Annalists

(redirected from annalist)
Also found in: Dictionary, Thesaurus.
Related to annalist: analyst
The following article is from The Great Soviet Encyclopedia (1979). It might be outdated or ideologically biased.

Annalists

 

the first ancient Roman historians to write in prose and arrange events in chronological sequence, annually (hence the title annalists). The works of the annalists were marked by a patriotic bias. They are divided into the elder (third to the first half of the second centuries B.C.), middle (second half of the second century B.C.), and younger annalists (first half of the first century B.C.); sometimes the middle and younger annalists are merged together.

The elder annalists employed fasti (the list of high magistrates), annals, family chronicles, the evidence of witnesses, and their own observations as sources, which on the whole made for the reliability of their information; they wrote primarily in Greek. The best known are Quintus Fabius Pictor (the author of the Annals, in which he gives an account of Roman history from legendary times [Aeneas] to the end of the second Punic War [201 B.C.]), L. Cincius Alimentus, M. Porcius Cato the Elder, and others. The middle annalists used the same sources as the elders but enlivened their exposition with curiosities (as, for example, L. Cassius Hemina) or attempted to provide a rational explanation of myths (L. Calpurnius Piso). The works of the younger annalists are less reliable: to be entertaining, they resorted to exaggeration, dramatic effects, and even fabrication, frequently carrying over the political and social motives of their own times into remote epochs. The younger annalists include Claudius Quadrigarius, Valerius Antias, Alius Tubero, and others. The middle and younger annalists wrote in Latin.

The works of the annalists have reached us either in small fragments or by mention of later historians—Titus Livius (Livy), Plutarch, and others. Fragments of the works of the annalists were published in Historicorum romanorum fragmenta, edited by H. Peter, Leipzig, 1883.

I. L. MAIAK

The Great Soviet Encyclopedia, 3rd Edition (1970-1979). © 2010 The Gale Group, Inc. All rights reserved.
References in periodicals archive ?
In the same period, Ferenczi developed a theory stressing the importance in the annalist's countertransference feelings.
To answer these questions, let us assume that we are not dealing with calendrical incompetence on the part of our annalist. A few mistakes are easily understood, but the steadfast inconsistency witnessed here suggests another explanation.
Cicero knows the tradition as written by annalists for whom provocatio was the expected condition.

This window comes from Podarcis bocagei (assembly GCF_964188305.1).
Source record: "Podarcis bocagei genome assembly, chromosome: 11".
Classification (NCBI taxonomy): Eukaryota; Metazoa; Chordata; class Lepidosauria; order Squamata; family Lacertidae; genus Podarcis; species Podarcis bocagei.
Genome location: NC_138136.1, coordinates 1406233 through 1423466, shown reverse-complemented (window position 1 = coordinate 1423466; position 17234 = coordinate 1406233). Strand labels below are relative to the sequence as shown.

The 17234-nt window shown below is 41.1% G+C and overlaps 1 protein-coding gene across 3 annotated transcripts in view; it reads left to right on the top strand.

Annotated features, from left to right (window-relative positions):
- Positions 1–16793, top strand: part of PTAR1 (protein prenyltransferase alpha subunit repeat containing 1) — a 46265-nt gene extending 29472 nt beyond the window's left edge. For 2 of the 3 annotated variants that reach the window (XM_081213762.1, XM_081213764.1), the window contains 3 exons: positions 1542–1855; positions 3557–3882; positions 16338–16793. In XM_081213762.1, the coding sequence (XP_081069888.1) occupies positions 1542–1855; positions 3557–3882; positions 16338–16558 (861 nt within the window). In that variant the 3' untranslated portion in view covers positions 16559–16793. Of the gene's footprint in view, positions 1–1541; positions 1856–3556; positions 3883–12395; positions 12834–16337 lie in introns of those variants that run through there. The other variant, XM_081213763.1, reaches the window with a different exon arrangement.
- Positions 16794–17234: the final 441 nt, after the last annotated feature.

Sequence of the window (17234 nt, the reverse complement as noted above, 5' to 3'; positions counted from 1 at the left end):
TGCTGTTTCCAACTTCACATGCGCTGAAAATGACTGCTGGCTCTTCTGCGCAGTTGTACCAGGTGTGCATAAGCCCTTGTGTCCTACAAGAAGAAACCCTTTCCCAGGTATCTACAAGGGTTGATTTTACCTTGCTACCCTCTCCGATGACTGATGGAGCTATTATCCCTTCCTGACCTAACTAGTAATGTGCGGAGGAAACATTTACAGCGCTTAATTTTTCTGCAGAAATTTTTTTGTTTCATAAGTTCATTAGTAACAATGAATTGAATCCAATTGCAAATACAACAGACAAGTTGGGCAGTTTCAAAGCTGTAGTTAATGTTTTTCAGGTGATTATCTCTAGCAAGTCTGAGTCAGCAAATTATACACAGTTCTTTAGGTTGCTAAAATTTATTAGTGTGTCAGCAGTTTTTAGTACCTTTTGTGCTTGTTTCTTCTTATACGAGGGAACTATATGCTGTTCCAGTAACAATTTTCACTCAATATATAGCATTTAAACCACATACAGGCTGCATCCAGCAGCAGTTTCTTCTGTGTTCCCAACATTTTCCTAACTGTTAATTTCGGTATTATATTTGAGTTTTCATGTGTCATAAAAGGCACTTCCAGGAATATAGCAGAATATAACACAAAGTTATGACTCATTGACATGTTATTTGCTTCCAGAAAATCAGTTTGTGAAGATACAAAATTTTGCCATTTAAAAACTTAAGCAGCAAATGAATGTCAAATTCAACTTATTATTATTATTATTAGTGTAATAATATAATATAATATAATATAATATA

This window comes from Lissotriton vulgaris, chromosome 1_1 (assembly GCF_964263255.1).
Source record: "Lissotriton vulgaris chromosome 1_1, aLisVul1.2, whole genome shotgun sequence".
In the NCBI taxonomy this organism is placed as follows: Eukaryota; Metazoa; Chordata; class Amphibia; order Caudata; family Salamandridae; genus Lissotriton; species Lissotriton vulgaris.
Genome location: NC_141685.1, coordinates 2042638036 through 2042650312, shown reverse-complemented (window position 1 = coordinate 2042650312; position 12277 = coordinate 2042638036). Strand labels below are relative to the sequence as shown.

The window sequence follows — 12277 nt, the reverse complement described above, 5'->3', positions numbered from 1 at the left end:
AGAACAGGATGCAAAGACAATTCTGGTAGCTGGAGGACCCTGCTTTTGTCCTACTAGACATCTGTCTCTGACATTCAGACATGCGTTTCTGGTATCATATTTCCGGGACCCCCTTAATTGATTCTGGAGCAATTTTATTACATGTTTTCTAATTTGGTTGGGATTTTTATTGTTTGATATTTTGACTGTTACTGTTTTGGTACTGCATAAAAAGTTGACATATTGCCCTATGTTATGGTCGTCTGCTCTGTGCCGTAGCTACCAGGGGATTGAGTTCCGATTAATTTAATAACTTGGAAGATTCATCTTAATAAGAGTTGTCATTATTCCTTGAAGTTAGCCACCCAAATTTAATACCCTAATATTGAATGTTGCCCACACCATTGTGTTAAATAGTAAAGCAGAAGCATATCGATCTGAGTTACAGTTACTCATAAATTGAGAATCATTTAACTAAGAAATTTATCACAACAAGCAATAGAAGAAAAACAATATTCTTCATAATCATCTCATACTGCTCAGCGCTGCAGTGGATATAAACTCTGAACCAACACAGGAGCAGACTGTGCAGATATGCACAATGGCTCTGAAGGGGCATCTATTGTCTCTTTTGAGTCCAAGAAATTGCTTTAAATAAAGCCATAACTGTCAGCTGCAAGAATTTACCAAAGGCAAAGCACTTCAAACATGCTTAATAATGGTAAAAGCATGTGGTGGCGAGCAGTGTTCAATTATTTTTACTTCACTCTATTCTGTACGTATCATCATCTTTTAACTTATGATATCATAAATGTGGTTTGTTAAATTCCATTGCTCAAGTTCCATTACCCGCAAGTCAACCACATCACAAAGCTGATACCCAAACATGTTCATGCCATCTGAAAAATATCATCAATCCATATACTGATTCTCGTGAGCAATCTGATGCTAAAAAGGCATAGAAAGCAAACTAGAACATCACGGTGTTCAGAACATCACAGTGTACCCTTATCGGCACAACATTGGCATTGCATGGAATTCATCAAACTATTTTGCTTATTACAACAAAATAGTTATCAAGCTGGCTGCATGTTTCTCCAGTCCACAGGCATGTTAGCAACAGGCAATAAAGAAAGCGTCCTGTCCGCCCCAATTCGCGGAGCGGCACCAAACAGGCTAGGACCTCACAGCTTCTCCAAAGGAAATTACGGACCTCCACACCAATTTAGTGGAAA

For was there not Atticus the Philhellene, the connoisseur, the annalist and genealogist, not to mention the family man?
He rues the fact that so much contemporary history is a "mixture of 'structuralism,' psychoanalysis, and sociology |sociologisme~ that at best offers imperfect or esoteric products with little staying power." He rejects the ideological currents which are found in Annalist founder Lucien Febvre's ferocious attacks against biography and political history, and still are on full display with second-generation Annales leader Ferdinand Braudel whose Marxist preferences put him on the side of a history preferring explanations based on long-term cycles and underlying structures rather than reconstructing narratives of distinct historical events and changes.
She was a frank, sometimes acidulous annalist of the jazz age.
was the best blower award to Mohammad Zahid, Performance Annalist SSGC Asim Hussain was presented best fielder award to Sadiq Ali.
Thus in the three sources, such as the Chronicle of the Contunuator Fredegarii, Annales regni francorum, and Clausula de unctione Pippini we see how the depiction changed depending on the time of the composition of the source and on the position of the annalist in regards to the coming of the new king.
When the annalist for 1137 (an entry we know actually composed no earlier than 1155), writes of the anarchy under King Stephen, he calls attention to the way in which new political realities demand new words:
First, Robert Mandrou, who died too young to implement his enormous gifts as a historian; then Francois Furet, Levi-Strauss (incidentally, not an Annalist and not a historian), and before that, the sociologist Shmuel Eisenstadt, with whom I studied in Jerusalem.
if I may be permitted to make a perhaps old-fashioned distinction between History and The Past, the former being rooted in what happened, the latter in what some annalist thought might be useful to the game or even to the nation.